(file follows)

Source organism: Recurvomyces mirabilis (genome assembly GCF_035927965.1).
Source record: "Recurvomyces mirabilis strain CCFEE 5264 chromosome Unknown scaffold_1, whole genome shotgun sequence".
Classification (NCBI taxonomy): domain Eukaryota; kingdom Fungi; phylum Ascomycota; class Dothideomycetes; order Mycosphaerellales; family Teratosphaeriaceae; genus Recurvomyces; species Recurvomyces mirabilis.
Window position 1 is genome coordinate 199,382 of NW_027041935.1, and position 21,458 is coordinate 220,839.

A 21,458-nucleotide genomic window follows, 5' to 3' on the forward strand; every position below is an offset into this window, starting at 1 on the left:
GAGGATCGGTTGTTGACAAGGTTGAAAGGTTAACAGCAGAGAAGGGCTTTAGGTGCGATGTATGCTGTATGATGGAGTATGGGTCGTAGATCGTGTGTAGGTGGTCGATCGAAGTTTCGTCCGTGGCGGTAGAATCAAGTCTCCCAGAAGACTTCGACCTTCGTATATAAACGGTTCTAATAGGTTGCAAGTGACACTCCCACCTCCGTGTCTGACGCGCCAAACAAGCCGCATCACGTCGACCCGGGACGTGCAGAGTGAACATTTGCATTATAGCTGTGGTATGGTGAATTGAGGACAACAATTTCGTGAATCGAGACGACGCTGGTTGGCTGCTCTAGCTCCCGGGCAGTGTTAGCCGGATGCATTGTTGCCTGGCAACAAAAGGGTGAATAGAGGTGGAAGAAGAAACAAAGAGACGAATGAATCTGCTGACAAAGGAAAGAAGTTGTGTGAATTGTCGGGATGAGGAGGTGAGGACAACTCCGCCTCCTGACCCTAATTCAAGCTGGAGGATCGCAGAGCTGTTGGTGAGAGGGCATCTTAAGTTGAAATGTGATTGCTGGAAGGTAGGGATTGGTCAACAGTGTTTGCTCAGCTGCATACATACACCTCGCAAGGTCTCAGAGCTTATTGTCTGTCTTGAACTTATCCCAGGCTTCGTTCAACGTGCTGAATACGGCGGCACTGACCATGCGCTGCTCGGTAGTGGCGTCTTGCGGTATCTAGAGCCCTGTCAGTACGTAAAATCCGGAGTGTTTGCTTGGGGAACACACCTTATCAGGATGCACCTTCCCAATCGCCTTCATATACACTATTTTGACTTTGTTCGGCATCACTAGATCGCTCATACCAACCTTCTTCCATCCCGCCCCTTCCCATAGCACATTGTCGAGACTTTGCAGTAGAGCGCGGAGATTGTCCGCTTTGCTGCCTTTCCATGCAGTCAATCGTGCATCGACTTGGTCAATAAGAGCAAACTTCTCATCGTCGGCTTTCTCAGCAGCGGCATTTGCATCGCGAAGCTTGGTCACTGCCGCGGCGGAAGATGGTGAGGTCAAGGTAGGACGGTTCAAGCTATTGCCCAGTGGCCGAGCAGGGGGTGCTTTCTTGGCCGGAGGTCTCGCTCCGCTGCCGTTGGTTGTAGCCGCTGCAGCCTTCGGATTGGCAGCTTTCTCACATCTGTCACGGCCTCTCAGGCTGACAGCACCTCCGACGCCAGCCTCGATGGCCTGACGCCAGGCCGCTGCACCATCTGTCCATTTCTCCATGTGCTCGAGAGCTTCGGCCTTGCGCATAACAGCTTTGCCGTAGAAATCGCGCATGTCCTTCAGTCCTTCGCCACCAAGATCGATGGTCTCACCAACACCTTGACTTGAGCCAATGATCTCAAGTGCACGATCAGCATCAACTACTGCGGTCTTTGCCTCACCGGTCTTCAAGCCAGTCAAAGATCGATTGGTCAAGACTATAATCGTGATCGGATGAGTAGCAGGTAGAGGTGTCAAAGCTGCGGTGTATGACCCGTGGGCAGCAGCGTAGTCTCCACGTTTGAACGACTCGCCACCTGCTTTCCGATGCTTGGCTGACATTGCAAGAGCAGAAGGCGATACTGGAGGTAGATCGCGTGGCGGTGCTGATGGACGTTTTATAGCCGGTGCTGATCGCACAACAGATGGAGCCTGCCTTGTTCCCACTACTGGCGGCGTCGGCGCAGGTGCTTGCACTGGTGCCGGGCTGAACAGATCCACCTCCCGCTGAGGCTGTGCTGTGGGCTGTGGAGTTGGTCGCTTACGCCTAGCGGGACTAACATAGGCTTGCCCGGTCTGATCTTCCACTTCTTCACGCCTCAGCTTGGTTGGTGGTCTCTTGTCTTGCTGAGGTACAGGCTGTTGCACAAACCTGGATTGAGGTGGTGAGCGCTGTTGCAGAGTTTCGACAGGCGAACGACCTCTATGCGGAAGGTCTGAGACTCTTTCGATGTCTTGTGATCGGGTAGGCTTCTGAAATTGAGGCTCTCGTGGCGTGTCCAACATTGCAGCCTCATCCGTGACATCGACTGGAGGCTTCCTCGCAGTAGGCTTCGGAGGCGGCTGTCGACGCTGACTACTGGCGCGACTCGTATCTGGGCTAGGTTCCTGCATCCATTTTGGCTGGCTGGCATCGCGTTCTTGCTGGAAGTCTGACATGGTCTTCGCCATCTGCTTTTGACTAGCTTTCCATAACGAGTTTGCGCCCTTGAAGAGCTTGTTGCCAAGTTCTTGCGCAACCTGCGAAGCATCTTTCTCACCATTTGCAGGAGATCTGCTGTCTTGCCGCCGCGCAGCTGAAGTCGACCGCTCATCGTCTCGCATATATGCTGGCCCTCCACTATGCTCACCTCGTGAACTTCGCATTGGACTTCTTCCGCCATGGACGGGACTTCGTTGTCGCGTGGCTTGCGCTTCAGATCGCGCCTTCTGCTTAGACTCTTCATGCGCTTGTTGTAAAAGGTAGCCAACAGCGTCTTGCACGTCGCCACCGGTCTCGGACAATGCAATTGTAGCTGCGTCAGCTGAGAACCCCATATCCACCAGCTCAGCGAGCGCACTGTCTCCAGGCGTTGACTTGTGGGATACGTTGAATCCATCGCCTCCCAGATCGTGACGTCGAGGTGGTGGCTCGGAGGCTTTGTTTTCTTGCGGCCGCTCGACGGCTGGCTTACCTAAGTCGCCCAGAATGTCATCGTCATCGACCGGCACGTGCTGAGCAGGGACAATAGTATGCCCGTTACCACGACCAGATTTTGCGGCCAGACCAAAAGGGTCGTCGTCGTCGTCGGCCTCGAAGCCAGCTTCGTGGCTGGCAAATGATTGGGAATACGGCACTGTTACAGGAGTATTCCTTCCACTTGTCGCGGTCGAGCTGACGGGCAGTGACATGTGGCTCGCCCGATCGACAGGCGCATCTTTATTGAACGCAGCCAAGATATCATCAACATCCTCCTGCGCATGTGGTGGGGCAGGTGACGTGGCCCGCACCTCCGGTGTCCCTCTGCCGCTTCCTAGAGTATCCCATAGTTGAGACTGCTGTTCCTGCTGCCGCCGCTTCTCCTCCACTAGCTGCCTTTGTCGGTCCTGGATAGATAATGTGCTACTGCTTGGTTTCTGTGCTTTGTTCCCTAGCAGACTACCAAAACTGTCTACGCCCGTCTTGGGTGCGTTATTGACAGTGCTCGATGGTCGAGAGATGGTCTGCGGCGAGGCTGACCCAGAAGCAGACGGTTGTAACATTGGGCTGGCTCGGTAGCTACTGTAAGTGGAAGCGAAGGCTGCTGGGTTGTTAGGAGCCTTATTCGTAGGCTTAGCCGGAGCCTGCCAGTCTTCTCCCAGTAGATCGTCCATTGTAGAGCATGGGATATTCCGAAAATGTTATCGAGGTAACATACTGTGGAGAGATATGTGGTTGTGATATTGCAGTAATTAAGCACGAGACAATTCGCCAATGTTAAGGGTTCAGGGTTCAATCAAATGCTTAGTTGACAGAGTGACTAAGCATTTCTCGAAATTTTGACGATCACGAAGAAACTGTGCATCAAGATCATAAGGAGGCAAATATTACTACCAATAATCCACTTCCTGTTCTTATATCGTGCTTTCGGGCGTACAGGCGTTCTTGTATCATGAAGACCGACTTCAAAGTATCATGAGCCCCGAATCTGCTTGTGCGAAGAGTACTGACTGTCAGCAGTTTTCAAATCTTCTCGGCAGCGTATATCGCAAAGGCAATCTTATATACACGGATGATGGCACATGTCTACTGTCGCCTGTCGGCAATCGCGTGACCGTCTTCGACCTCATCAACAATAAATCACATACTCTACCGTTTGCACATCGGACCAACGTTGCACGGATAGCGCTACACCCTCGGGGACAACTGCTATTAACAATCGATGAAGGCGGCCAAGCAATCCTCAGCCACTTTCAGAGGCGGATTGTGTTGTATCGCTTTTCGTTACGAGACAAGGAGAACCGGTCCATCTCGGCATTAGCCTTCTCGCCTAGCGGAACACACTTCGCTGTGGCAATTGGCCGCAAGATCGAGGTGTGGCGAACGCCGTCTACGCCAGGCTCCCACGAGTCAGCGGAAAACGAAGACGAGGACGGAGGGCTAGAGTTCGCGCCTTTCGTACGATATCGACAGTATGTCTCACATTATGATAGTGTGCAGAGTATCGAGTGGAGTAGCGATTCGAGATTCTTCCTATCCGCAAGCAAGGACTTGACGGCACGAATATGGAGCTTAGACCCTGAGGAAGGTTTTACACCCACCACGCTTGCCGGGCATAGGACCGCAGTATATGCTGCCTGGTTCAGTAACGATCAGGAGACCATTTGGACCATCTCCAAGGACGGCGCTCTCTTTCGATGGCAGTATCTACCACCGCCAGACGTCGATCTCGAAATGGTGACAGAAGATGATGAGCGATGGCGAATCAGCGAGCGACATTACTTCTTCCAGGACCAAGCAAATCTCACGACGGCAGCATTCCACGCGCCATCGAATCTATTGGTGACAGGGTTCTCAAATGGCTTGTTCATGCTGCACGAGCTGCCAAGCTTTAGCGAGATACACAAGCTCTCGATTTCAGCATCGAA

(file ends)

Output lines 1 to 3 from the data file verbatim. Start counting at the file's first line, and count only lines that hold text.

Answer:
Source organism: Recurvomyces mirabilis (genome assembly GCF_035927965.1).
Source record: "Recurvomyces mirabilis strain CCFEE 5264 chromosome Unknown scaffold_1, whole genome shotgun sequence".
Classification (NCBI taxonomy): domain Eukaryota; kingdom Fungi; phylum Ascomycota; class Dothideomycetes; order Mycosphaerellales; family Teratosphaeriaceae; genus Recurvomyces; species Recurvomyces mirabilis.